7.4/10
170,535
625 user 136 critic

Pi (1998)

Trailer
0:27 | Trailer
A paranoid mathematician searches for a key number that will unlock the universal patterns found in nature.

Director:

Darren Aronofsky
Reviews
Popularity
2,711 ( 193)
8 wins & 12 nominations. See more awards »

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Cast

Cast overview, first billed only:
Sean Gullette ... Maximillian Cohen
Mark Margolis ... Sol Robeson
Ben Shenkman ... Lenny Meyer
Pamela Hart Pamela Hart ... Marcy Dawson
Stephen Pearlman ... Rabbi Cohen
Samia Shoaib Samia Shoaib ... Devi
Ajay Naidu ... Farrouhk
Kristyn Mae-Anne Lao ... Jenna
Espher Lao Nieves Espher Lao Nieves ... Jenna's Mom
Joanne Gordon Joanne Gordon ... Mrs. Ovadia
Lauren Fox ... Jenny Robeson
Stanley B. Herman ... Moustacheless Man (as Stanley Herman)
Clint Mansell ... Photographer
Tom Tumminello Tom Tumminello ... Ephraim
Henri Falconi ... Kaballah Scholar
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Storyline

In NYC's Chinatown, recluse math genius Max (Sean Gullette) believes "everything can be understood in terms of numbers," and he looks for a pattern in the system as he suffers headaches, plays Go with former teacher Sol Robeson (Mark Margolis), and fools around with an advanced computer system he's built in his apartment. Both a Wall Street company and a Hasidic sect take an interest in his work, but he's distracted by blackout attacks, hallucinations, and paranoid delusions..

Plot Summary | Plot Synopsis

Taglines:

There will be no order, only chaos See more »


Motion Picture Rating (MPAA)

Rated R for language and some disturbing images | See all certifications »

Parents Guide:

View content advisory »
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Did You Know?

Trivia

According to Darren Aronofsky's audio commentary, the subway scenes were illegally filmed to save $18,000 a night. See more »

Goofs

Max tells the Caballists that they've probably written down every 216 digit number. He must know this is impossible. Millions of supercomputers working since the Big Bang couldn't make a dent in writing down all the possibilities. See more »

Quotes

[first lines]
Maximillian Cohen: 9:13, Personal note: When I was a little kid my mother told me not to stare into the sun. So once when I was six I did. The doctors didn't know if my eyes would ever heal. I was terrified, alone in that darkness. Slowly, daylight crept in through the bandages, and I could see. But something else had changed inside of me. That day I had my first headache.
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Crazy Credits

In the original script, the man seen singing on the subway was referred to as the "Moustache Man". But since the part went to the clean-shaven Stanley B. Herman, the final movie credits list him as "Moustacheless Man". See more »

Alternate Versions

The DVD also contains a 2-minute test of the "Snorricam" with Guillete walking on the street and through a market. The "Snorricam" is the camera used in Pi which follows Max from head on, with his orientation always in the center. Also, it contains a small scene with Max playing with Jenna's Slinky. Other extra's inclued a music video and a behind the scenes look. See more »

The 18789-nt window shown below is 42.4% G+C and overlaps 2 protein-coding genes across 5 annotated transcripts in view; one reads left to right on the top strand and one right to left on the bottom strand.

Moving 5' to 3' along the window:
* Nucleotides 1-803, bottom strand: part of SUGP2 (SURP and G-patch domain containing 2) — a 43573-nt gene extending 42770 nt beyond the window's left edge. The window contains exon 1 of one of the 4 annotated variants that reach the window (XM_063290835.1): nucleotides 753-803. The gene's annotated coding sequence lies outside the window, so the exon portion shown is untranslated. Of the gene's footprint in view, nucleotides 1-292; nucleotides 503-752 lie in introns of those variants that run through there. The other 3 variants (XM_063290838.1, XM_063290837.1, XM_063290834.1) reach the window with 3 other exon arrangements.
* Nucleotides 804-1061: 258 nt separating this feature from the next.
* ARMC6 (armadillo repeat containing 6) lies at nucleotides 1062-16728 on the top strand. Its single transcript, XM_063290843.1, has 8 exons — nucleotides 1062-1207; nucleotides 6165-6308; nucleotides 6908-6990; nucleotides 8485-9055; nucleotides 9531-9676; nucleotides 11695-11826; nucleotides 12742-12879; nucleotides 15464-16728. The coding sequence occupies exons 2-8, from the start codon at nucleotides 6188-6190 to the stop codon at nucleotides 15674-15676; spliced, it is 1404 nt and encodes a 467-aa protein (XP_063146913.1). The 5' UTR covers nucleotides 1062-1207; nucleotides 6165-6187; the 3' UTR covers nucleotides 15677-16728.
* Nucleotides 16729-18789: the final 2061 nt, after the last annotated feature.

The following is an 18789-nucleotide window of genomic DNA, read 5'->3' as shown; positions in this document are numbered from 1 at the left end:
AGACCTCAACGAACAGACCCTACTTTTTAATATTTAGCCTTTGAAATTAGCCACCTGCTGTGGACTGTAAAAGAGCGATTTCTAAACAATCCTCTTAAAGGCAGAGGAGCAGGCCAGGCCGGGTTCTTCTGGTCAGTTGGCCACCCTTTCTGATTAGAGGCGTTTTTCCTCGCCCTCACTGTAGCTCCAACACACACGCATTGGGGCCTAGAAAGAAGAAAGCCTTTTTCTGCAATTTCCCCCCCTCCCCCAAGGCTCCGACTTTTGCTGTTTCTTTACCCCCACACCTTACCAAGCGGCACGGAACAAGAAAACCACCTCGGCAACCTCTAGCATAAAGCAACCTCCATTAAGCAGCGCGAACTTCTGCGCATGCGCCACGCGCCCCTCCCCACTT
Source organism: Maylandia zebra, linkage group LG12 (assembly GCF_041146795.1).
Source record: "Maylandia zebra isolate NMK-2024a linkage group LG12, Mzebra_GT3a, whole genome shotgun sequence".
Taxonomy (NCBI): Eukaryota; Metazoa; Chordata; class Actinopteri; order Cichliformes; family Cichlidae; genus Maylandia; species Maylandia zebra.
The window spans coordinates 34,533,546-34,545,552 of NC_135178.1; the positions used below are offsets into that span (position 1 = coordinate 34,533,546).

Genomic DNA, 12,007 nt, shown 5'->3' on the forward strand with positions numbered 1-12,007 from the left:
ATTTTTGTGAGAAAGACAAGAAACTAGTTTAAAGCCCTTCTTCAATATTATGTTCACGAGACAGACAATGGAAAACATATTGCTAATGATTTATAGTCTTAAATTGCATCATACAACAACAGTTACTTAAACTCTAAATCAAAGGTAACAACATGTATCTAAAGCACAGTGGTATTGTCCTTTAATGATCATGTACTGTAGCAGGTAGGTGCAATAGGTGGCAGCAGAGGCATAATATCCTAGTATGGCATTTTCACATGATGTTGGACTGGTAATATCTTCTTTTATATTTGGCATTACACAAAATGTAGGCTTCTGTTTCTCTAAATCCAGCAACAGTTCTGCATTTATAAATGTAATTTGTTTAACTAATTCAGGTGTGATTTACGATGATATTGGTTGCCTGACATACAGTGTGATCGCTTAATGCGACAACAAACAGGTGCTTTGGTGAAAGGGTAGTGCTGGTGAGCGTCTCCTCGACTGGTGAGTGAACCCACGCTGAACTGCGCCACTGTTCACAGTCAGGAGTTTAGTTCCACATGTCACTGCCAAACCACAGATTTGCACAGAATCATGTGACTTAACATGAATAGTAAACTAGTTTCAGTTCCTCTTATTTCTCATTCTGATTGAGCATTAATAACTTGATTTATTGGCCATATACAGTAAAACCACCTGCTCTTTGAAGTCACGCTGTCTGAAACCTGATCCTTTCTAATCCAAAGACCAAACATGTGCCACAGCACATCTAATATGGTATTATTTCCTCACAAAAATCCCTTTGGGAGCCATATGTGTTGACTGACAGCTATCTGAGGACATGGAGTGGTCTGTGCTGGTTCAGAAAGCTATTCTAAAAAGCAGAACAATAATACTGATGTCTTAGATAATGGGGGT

Soundtracks

Angel
Performed by Massive Attack
Written by Robert Del Naja (as Del Naja) / Grant Marshall (as Marshall) / Andrew Vowles (as Vowels) / Horace Andy (as Hinds)
Published by Songs of Polygram International, Inc.(BMI)/BMG Music Publishing LTD.(PRS) Admin. by BMG Songs Inc.(ASCAP)
Massive Attack appears courtesy of Circa Records LTD.
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User Reviews

 
Finding God through the ancient language of Mathematics
9 November 1999 | by cultovoneSee all my reviews

Pi is the oddest, hippest, most chilling account of the descent into the abyss.

Following mathematical clues derived from an analysis of the stock market, Maximillian Cohen begins his descent into madness as he attempts to discover the nature of everything through the peculiar numerical entity known as Pi.

Thrilling enough, but then combine with generous amounts of Kaballistic mysticism, black and white footage and a soundtrack like an audible fractal, and you have a sensory snare which drags you along for the ride into Max's impending breakdown.

Obsession has never been so exciting.

Pi is an utterly gut-wrenching, mind expanding phenomema. If you have ever wondered about the universe, God or the nature of insanity, Pi will take you where you don't want to go.


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Details

Country:

USA

Language:

English | Hebrew

Release Date:

10 July 1998 (USA) See more »

Also Known As:

3.14159265358 See more »

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Box Office

Budget:

$60,000 (estimated)

Opening Weekend USA:

$31,069, 12 July 1998

Gross USA:

$3,221,152

Cumulative Worldwide Gross:

$3,221,152
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Company Credits

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Technical Specs

Runtime:

Sound Mix:

Dolby

Aspect Ratio:

1.66 : 1
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